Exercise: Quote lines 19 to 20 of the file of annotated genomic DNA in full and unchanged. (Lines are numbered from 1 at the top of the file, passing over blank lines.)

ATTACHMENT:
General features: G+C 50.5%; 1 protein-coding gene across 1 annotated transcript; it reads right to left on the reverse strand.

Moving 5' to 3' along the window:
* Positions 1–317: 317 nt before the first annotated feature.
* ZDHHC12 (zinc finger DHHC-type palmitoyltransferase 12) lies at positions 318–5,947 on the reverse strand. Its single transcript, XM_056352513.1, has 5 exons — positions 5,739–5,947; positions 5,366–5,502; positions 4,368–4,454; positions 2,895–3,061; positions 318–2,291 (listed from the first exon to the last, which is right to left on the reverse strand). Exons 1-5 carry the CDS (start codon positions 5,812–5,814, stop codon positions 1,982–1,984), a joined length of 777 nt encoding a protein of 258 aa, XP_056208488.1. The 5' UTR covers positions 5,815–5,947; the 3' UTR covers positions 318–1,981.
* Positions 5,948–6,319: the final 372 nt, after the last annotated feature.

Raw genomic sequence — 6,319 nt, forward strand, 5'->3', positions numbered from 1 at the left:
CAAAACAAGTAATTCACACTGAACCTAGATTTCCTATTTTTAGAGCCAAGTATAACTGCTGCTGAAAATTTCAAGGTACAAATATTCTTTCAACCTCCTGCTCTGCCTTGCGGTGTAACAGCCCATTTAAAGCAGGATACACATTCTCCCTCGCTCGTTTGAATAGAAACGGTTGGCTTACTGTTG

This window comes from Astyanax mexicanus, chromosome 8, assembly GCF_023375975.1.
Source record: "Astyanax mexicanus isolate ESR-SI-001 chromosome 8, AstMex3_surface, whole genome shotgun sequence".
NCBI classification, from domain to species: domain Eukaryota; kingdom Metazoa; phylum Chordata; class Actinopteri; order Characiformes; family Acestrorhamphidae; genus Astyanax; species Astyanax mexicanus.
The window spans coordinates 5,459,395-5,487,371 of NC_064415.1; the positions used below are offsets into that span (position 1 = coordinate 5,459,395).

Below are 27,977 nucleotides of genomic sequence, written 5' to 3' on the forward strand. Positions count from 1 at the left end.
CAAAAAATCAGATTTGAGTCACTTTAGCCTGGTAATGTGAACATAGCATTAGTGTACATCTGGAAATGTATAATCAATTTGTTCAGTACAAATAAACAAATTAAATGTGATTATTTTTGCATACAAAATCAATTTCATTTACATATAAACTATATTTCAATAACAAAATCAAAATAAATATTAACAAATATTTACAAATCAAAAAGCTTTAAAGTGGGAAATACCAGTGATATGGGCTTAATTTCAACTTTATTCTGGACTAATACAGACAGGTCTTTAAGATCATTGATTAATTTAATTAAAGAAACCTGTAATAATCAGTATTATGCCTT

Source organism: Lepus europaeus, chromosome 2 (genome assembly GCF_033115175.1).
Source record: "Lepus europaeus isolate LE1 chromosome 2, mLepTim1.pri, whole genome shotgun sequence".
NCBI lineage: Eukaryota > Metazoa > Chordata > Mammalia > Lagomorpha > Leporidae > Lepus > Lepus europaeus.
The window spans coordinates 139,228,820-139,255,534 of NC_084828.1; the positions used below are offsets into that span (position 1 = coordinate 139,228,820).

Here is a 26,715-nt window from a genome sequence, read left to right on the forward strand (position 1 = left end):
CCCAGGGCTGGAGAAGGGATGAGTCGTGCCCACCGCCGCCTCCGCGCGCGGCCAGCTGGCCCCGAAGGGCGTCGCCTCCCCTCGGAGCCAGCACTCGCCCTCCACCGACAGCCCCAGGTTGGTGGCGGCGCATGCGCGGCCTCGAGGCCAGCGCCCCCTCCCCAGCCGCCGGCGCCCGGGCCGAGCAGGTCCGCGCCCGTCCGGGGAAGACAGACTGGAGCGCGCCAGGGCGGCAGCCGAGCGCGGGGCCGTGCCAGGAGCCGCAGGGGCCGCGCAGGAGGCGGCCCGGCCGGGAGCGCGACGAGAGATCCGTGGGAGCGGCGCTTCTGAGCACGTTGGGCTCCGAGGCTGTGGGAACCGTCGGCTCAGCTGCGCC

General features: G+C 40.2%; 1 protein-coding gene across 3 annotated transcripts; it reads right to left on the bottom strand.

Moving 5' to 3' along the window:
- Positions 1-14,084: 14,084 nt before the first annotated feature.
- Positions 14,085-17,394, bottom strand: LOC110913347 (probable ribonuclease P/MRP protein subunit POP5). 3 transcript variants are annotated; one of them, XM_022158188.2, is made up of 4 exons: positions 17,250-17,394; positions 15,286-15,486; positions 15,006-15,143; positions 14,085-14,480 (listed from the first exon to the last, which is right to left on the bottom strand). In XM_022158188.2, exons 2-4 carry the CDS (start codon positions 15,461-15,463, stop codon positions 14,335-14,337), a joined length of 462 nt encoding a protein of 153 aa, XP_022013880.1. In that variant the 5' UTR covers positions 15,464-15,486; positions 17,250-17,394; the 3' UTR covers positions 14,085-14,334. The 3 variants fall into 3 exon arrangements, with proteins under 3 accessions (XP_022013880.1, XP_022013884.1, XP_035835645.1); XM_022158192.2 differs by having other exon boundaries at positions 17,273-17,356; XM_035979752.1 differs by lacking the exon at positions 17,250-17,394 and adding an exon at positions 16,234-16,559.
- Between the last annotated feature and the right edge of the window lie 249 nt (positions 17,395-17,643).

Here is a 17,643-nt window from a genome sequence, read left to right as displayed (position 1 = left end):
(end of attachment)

CCCAGGGCTGGAGAAGGGATGAGTCGTGCCCACCGCCGCCTCCGCGCGCGGCCAGCTGGCCCCGAAGGGCGTCGCCTCCCCTCGGAGCCAGCACTCGCCCTCCACCGACAGCCCCAGGTTGGTGGCGGCGCATGCGCGGCCTCGAGGCCAGCGCCCCCTCCCCAGCCGCCGGCGCCCGGGCCGAGCAGGTCCGCGCCCGTCCGGGGAAGACAGACTGGAGCGCGCCAGGGCGGCAGCCGAGCGCGGGGCCGTGCCAGGAGCCGCAGGGGCCGCGCAGGAGGCGGCCCGGCCGGGAGCGCGACGAGAGATCCGTGGGAGCGGCGCTTCTGAGCACGTTGGGCTCCGAGGCTGTGGGAACCGTCGGCTCAGCTGCGCC

General features: G+C 40.2%; 1 protein-coding gene across 3 annotated transcripts; it reads right to left on the bottom strand.